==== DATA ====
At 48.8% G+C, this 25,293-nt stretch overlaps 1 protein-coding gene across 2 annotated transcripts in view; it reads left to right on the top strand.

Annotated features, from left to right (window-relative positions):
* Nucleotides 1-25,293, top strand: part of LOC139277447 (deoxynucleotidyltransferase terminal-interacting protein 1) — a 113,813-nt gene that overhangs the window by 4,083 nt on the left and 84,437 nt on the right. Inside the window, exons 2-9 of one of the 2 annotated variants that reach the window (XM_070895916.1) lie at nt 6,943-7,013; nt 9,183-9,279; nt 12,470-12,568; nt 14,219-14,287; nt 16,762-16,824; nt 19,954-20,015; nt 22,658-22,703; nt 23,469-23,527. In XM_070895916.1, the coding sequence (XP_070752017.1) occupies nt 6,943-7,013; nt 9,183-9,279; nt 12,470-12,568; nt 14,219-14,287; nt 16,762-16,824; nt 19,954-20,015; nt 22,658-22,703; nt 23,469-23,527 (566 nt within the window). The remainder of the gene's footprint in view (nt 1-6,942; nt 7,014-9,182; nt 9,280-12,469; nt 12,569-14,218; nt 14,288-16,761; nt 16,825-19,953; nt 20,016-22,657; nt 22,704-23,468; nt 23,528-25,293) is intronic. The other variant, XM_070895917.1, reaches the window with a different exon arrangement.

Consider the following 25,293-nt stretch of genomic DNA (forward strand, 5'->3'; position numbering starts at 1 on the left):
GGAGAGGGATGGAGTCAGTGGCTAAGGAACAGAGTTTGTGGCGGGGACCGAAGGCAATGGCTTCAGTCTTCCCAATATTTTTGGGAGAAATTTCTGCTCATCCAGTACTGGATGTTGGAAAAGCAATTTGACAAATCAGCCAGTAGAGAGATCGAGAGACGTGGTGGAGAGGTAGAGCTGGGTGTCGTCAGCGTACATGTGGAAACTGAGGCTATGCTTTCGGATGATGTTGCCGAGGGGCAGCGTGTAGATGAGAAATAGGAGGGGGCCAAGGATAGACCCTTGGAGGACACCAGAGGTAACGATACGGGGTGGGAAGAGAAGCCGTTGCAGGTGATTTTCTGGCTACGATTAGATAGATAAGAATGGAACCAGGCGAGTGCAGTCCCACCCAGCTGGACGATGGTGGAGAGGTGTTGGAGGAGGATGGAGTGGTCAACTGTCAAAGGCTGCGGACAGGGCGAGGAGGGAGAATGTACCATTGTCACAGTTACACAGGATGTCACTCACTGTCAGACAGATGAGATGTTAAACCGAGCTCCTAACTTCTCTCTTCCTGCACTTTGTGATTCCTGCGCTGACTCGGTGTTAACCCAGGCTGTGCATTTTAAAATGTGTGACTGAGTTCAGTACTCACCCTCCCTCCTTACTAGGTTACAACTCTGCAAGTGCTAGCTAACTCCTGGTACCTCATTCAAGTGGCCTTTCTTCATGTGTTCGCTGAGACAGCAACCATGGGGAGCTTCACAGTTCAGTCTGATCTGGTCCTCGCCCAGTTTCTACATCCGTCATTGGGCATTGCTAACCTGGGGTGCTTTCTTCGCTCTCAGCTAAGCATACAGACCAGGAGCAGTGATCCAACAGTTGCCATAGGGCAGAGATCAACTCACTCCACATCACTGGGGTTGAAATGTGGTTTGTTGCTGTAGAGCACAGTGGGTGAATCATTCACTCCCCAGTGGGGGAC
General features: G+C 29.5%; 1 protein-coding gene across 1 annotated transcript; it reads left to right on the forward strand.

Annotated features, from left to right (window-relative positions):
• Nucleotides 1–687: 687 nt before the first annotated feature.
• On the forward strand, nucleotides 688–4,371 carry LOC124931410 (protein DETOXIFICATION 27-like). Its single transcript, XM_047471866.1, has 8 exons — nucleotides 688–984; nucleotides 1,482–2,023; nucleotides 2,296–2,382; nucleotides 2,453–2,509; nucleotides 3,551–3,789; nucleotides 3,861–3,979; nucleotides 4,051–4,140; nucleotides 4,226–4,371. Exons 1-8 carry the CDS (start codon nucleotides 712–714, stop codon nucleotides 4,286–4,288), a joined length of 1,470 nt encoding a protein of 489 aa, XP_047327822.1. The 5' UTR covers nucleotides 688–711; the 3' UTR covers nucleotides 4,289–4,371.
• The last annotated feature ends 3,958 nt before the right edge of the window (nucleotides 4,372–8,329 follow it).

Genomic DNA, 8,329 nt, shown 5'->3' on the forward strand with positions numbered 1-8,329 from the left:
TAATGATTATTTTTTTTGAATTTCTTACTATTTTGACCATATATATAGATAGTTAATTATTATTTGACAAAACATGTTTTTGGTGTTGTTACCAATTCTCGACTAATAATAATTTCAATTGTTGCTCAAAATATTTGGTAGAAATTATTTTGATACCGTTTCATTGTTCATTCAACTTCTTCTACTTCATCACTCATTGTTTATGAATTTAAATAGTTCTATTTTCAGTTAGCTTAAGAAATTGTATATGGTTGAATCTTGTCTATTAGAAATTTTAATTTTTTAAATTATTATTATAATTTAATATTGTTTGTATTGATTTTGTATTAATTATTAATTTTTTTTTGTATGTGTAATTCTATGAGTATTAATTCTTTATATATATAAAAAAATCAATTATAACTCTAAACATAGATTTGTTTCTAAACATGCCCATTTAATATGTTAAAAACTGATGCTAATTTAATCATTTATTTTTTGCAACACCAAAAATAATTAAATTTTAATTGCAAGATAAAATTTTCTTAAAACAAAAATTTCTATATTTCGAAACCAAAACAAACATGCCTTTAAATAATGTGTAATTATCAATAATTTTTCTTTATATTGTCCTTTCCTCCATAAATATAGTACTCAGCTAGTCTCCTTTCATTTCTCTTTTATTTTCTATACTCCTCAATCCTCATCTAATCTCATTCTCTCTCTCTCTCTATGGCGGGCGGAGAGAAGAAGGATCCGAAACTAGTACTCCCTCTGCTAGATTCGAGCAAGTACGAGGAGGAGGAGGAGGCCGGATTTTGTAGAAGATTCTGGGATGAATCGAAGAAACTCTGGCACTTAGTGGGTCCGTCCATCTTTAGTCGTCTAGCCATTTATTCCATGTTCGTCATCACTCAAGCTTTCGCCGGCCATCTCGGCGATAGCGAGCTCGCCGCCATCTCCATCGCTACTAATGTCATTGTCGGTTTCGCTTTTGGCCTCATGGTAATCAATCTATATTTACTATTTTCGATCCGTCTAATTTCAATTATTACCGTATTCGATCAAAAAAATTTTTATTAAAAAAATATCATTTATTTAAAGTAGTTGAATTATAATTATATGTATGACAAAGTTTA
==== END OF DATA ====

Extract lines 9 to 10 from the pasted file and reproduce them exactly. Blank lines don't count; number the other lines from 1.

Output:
• On the forward strand, nucleotides 688–4,371 carry LOC124931410 (protein DETOXIFICATION 27-like). Its single transcript, XM_047471866.1, has 8 exons — nucleotides 688–984; nucleotides 1,482–2,023; nucleotides 2,296–2,382; nucleotides 2,453–2,509; nucleotides 3,551–3,789; nucleotides 3,861–3,979; nucleotides 4,051–4,140; nucleotides 4,226–4,371. Exons 1-8 carry the CDS (start codon nucleotides 712–714, stop codon nucleotides 4,286–4,288), a joined length of 1,470 nt encoding a protein of 489 aa, XP_047327822.1. The 5' UTR covers nucleotides 688–711; the 3' UTR covers nucleotides 4,289–4,371.
• The last annotated feature ends 3,958 nt before the right edge of the window (nucleotides 4,372–8,329 follow it).